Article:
Maternal Infectious Diseases

After the birth of the infants, they receive intestinal microflora from their mother’s microbiota. An infant’s indigenous floras differ by mode of delivery and are shaped by environment, genetics, and the mode of feeding. Breast milk affects the infant’s intestinal microflora by contributing maternal skin organisms along with the ones that nurture some microbes and offer defense from others. While breast milk can be a source of maternally derived commensal and pathogenic microbes, there are very few maternal infectious diseases for which the cessation or interruption of breastfeeding is indicated. When a nursing a mother presents the symptoms of an infectious disease and she has already exposed her baby to the pathogen. Cessation of breastfeeding does not prevent exposure, and rather decrease the infant’s protection that comes through specific maternal antibodies and other protective factors found in human milk. Therefore, common maternal bacterial, fungal and viral infections in which the mother’s health is not compromised are not contraindications to breastfeeding.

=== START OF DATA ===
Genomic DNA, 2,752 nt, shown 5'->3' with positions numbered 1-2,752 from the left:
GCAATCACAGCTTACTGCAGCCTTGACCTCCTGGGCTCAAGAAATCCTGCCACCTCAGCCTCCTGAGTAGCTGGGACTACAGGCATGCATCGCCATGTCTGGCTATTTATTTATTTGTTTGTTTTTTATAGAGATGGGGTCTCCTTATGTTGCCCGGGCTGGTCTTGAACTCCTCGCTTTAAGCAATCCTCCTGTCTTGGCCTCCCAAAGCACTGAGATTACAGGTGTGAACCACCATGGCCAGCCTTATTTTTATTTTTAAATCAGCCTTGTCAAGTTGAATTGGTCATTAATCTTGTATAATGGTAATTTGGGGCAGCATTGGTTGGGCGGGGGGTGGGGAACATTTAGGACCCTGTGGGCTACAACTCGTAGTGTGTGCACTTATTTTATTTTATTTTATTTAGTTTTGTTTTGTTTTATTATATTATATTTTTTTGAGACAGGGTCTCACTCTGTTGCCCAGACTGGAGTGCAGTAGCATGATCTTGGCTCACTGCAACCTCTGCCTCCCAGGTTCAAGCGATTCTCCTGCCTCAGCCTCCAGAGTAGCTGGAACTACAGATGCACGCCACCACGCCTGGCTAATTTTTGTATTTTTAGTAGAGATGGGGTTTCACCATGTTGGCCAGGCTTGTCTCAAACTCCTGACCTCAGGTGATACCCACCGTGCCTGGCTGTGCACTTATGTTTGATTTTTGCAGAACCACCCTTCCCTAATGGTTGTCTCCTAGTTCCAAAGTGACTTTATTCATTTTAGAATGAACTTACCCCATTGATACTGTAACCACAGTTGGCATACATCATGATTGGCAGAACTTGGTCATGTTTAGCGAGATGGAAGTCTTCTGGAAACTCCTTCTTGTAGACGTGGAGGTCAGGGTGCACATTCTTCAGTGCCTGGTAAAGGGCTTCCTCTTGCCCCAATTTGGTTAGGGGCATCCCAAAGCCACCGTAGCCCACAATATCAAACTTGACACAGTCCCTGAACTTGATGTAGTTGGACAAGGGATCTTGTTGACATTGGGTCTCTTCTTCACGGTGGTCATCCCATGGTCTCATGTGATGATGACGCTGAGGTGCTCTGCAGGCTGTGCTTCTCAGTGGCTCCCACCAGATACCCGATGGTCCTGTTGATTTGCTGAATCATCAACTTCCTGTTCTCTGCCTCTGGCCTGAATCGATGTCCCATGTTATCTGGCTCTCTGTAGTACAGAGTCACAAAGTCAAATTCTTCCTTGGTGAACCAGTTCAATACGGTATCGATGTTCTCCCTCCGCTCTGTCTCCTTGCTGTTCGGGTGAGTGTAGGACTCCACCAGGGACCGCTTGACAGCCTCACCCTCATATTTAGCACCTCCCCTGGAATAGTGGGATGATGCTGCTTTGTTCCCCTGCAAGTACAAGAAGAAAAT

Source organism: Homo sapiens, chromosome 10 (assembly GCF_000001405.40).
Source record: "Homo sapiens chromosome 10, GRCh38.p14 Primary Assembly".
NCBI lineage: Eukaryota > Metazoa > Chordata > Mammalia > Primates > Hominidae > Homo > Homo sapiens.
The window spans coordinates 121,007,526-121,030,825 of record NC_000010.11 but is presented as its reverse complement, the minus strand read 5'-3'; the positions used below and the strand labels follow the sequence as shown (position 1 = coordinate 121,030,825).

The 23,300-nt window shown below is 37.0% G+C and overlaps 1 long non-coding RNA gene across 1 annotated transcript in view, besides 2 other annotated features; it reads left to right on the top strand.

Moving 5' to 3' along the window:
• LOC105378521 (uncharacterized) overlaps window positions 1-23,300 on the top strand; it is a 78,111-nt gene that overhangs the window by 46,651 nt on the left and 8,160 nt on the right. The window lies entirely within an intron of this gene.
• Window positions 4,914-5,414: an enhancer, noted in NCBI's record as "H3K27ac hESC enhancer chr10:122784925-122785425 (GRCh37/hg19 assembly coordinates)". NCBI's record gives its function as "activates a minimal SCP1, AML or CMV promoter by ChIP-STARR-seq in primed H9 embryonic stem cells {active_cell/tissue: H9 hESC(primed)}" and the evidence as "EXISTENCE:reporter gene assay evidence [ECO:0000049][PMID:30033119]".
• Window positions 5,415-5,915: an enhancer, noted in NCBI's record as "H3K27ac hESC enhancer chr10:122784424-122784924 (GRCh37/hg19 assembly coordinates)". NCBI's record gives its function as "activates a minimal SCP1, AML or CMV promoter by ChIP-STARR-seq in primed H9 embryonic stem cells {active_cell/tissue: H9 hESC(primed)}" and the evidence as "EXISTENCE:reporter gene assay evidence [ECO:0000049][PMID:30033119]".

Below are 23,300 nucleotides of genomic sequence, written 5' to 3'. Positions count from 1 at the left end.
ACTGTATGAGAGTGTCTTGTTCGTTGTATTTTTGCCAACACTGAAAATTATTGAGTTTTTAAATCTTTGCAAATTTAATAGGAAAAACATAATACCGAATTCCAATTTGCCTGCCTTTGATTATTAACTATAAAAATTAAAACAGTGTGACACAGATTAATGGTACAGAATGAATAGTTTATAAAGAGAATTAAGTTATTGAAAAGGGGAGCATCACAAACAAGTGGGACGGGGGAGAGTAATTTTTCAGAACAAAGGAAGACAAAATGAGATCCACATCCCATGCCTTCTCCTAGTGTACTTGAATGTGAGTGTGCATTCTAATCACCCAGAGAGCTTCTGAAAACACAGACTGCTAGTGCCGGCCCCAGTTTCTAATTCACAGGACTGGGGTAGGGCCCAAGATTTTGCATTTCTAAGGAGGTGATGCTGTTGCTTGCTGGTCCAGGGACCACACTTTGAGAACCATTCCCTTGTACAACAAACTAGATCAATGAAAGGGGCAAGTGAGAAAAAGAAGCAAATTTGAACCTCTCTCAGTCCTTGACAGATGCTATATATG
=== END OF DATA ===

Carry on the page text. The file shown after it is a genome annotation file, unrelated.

• Urinary tract infection
  • Syphilis
  • Rubella
  • Hepatitis B

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